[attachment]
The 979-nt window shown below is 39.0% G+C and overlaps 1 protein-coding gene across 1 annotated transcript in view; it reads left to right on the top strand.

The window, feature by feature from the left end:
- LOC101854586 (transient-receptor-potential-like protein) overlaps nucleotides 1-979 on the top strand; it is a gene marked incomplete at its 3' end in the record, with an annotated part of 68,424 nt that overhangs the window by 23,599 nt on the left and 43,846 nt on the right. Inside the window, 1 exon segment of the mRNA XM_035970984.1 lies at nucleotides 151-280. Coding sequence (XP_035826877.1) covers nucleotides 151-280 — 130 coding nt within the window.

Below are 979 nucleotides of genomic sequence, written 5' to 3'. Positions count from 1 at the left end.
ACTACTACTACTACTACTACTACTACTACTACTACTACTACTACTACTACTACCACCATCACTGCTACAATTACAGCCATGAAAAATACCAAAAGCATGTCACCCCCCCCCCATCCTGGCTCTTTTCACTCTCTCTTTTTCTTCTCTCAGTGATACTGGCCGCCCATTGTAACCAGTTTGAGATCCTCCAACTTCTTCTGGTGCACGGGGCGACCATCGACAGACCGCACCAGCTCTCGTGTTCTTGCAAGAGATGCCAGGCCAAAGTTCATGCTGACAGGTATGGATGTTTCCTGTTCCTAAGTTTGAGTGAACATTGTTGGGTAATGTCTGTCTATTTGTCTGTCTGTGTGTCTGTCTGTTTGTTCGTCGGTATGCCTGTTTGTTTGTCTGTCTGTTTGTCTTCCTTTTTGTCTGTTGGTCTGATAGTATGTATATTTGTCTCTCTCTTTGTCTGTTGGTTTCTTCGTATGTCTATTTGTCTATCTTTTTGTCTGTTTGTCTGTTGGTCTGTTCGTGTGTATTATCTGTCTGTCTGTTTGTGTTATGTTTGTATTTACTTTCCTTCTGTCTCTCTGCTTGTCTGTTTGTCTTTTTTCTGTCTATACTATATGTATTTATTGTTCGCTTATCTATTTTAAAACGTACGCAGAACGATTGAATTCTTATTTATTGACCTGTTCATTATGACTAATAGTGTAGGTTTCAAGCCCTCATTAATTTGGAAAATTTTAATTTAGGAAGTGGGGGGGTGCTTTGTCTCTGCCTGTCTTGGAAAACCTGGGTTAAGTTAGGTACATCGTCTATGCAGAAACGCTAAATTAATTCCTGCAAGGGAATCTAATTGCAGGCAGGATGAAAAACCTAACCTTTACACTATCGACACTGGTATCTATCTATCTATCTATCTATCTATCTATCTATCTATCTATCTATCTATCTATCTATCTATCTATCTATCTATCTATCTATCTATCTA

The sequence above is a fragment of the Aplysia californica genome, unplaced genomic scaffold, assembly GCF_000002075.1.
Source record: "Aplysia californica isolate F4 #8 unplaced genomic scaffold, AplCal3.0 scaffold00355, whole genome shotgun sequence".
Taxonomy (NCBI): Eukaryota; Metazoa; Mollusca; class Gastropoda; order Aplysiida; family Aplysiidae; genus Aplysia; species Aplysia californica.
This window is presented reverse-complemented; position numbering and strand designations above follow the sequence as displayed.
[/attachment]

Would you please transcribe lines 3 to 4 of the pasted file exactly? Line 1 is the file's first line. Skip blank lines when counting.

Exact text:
- LOC101854586 (transient-receptor-potential-like protein) overlaps nucleotides 1-979 on the top strand; it is a gene marked incomplete at its 3' end in the record, with an annotated part of 68,424 nt that overhangs the window by 23,599 nt on the left and 43,846 nt on the right. Inside the window, 1 exon segment of the mRNA XM_035970984.1 lies at nucleotides 151-280. Coding sequence (XP_035826877.1) covers nucleotides 151-280 — 130 coding nt within the window.

Below are 979 nucleotides of genomic sequence, written 5' to 3'. Positions count from 1 at the left end.